Borderline bribe precedes loss of license

By Jeremy Alford and John Maginnis

In making his transition from puncher to promoter, James Johnson of Shreveport thought it might help his situation to offer the Louisiana Boxing and Wrestling Commission a “large donation” to help move the licensing process along—and he did so in writing.

Based on records obtained by LaPolitics, the borderline bribe was made known to the commission at its April meeting, with Johnson, a former boxer, qualifying that it wasn’t really a bribe. In response, several members weighed in on the inappropriate nature of the whole thing.

According to the minutes of the meeting, commission member Dr. Thomas Ferguson of Houma said the incident “disturbed” him, which was verified by  some of the board’s leadership in follow-up interviews.

“We had to jump on (Johnson) pretty good about that,” said Alvin J. Topham of Lake Charles, the current chairman. “You don’t bribe us to do anything.”

The commission, appointed entirely by the governor, did end up granting Johnson a promoter’s license, the same license he actually forfeited last month following talks with the commission’s attorney.

Despite the urging of commission members in April to “start off small,” Johnson organized a show in north Louisiana that appears to have fallen apart on the business side.

“We learned there were some money issues that were not taken care of and there will probably be lawsuits by these people who say he owes them money,” said Topham. “There were also some issues with the venue not being happy with how Johnson handled the ticket sales.”

While Johnson’s offer of a “large donation” didn’t stop the commission from approving his promoter’s license, the handling of his first event did prompt them to question whether he should maintain it in the future, thus his voluntary action. The commission, though, may not have heard the last of Johnson, who sources say is now considering applying for a matchmaker’s license.

Governor needs new member on BESEThe new president of the Louisiana Association of Business and Industry, Stephen Waguespack, officially stepped down from the Board of Elementary and Secondary Education before assuming his new role.

He was an at-large member appointed by Gov. Bobby Jindal.

“I really enjoyed it and thought it was a very rewarding experience,” Waguespack said.

Waguespack took over LABI nearly two weeks ago. He is currently touring parts of the state later in an effort to meet with the organization’s members and will be making a local stop in the coming weeks.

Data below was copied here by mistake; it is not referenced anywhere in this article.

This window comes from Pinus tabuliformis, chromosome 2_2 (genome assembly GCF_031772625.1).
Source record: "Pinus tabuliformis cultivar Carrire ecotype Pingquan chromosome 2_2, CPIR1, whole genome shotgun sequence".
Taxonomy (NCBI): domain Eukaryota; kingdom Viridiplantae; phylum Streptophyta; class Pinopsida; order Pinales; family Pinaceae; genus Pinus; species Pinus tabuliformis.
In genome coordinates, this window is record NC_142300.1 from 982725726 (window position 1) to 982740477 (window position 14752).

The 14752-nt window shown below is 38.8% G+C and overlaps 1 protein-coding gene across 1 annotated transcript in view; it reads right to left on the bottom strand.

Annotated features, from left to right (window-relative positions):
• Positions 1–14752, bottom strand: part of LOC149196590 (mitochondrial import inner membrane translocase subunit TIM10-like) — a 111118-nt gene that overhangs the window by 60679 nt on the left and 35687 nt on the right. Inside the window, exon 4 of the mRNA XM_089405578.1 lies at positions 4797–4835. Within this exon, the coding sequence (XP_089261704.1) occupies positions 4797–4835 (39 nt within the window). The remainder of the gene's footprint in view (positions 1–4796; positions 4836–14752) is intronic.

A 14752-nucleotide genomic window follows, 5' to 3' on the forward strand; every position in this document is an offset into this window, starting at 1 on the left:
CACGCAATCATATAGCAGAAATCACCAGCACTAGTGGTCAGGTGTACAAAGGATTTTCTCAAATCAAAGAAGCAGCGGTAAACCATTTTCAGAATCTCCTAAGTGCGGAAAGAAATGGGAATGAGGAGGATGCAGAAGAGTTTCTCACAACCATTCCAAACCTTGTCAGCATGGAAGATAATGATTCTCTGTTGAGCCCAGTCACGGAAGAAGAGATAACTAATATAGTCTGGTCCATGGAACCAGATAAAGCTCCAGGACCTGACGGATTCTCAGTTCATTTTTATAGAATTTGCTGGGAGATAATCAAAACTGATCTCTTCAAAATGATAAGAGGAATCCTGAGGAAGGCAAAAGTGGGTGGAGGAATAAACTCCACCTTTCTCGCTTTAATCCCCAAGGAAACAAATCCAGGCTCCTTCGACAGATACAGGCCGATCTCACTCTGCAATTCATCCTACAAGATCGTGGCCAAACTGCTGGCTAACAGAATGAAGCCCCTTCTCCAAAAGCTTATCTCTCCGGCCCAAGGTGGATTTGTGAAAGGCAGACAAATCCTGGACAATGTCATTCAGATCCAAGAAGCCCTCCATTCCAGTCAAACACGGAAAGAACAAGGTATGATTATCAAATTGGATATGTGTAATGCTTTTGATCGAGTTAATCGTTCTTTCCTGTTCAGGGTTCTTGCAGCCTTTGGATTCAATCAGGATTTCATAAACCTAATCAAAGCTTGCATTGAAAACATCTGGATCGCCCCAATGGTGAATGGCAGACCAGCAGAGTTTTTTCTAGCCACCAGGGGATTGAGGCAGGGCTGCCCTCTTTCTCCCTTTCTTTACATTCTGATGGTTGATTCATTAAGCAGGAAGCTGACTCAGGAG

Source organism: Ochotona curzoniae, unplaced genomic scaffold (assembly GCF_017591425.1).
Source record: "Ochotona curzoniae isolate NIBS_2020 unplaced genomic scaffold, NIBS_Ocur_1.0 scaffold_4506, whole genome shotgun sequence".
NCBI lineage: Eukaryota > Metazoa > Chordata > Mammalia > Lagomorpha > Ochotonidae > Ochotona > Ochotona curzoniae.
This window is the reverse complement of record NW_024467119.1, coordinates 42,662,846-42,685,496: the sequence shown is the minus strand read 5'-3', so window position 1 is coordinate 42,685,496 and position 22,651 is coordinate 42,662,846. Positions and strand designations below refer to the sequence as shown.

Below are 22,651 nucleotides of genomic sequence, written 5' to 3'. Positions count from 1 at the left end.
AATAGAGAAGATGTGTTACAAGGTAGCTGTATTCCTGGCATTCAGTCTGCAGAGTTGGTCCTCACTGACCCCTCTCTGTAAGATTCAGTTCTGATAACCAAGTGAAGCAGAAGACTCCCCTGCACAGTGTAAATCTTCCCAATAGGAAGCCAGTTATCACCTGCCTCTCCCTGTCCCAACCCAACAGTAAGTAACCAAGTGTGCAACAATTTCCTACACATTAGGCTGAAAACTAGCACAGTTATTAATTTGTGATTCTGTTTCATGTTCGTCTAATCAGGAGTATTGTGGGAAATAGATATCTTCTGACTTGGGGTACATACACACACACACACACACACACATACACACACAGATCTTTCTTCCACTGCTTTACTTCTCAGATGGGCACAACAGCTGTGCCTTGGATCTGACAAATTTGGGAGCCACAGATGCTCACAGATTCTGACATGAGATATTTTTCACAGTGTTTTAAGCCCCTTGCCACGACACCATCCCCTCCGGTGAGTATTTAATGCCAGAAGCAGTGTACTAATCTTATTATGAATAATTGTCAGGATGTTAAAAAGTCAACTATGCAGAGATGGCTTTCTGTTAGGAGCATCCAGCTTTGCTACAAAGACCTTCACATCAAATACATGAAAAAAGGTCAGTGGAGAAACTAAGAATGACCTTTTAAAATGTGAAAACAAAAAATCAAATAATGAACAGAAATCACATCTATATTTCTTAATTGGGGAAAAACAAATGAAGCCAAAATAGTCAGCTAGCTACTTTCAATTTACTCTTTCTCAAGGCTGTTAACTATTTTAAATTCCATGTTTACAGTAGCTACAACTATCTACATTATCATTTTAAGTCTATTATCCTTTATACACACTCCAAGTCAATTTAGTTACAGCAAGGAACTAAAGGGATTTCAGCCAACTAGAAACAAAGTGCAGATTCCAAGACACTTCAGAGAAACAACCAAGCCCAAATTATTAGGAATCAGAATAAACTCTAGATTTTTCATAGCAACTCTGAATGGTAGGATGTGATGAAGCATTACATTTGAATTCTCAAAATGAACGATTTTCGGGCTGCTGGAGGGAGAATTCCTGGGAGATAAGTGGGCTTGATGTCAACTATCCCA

In the meantime, Jindal is working to fill the spot on the education board and time is running short. Committees meet again Oct. 15, with the full board convening the following day.

The governor’s press office released a prepared statement saying, “We’ll be looking for a replacement to fill Stephen’s seat in short order.”On the rail again The Louisiana Intrastate Rail Compact was approved by the Legislature more than three years ago, during which time there’s been very little movement on the side of government, due largely to Baton Rouge Mayor Kip Holden taking his time to appoint members. The New Orleans City Council, for its part, immediately signed on and appointed members to the group that has been charged with exploring passenger rail between Red Stick and the Crescent City.

The good news is everyone’s finally onboard, including Ascension and Jefferson parishes. The first meeting of the compact was scheduled to take place this week in Gonzales and is expected to produce a strategic plan for moving forward.

“There’s a renewed sense of energy on this project and a plan is going to start coming together on how to best approach passenger rail by taking incremental steps,” said Rep. Walt Leger, D-New Orleans.

Sources say St. John the Baptist Parish could be the next to sign the compact and appoint members, although other locales between Baton Rouge and New Orleans are interested as well.

Indeed, one of the challenges of the past three years has been the parishes in the middle. Informally there have been requests for multiple stops, which in turn could lessen the effectiveness of the proposed rail system.

Nonprofits in the two larger cities have kept the project alive and moving and have underwritten an ongoing study that will not only review possible stops, but also reveal the feasibility of adding service for the Louis Armstrong New Orleans International Airport.

It’s completely possible that the project would have been further along if Gov. Bobby Jindal hadn’t, four years ago this fall, rejected money from President Barack Obama’s administration to build a high-speed rail system between New Orleans and Baton Rouge. At the time, Jindal told Obama’s administration that Louisiana didn’t need the transportation funding because upkeep of the rail would eventually cost the state $18 million annually. But it was from the high-speed rail talk that the current passenger rail project was born.

They Said It“I did implement blue jean Fridays.”—Stephen Waguespack, on one of his first decisions after taking over the presidency of the Louisiana Association of Business and Industry“There’s no way I would criticize ‘Duck Dynasty.’ It’s one of the few programs I let my kids watch on TV. I’m proud to say those boys are from here.”—Gov. Bobby Jindal, during his opening remarks before the Louisiana Family Forum’s Legislative Awards Banquet last week Find more information about John Maginnis and Jeremy Alford at or follow them on Twitter @LaPoliticsNow.


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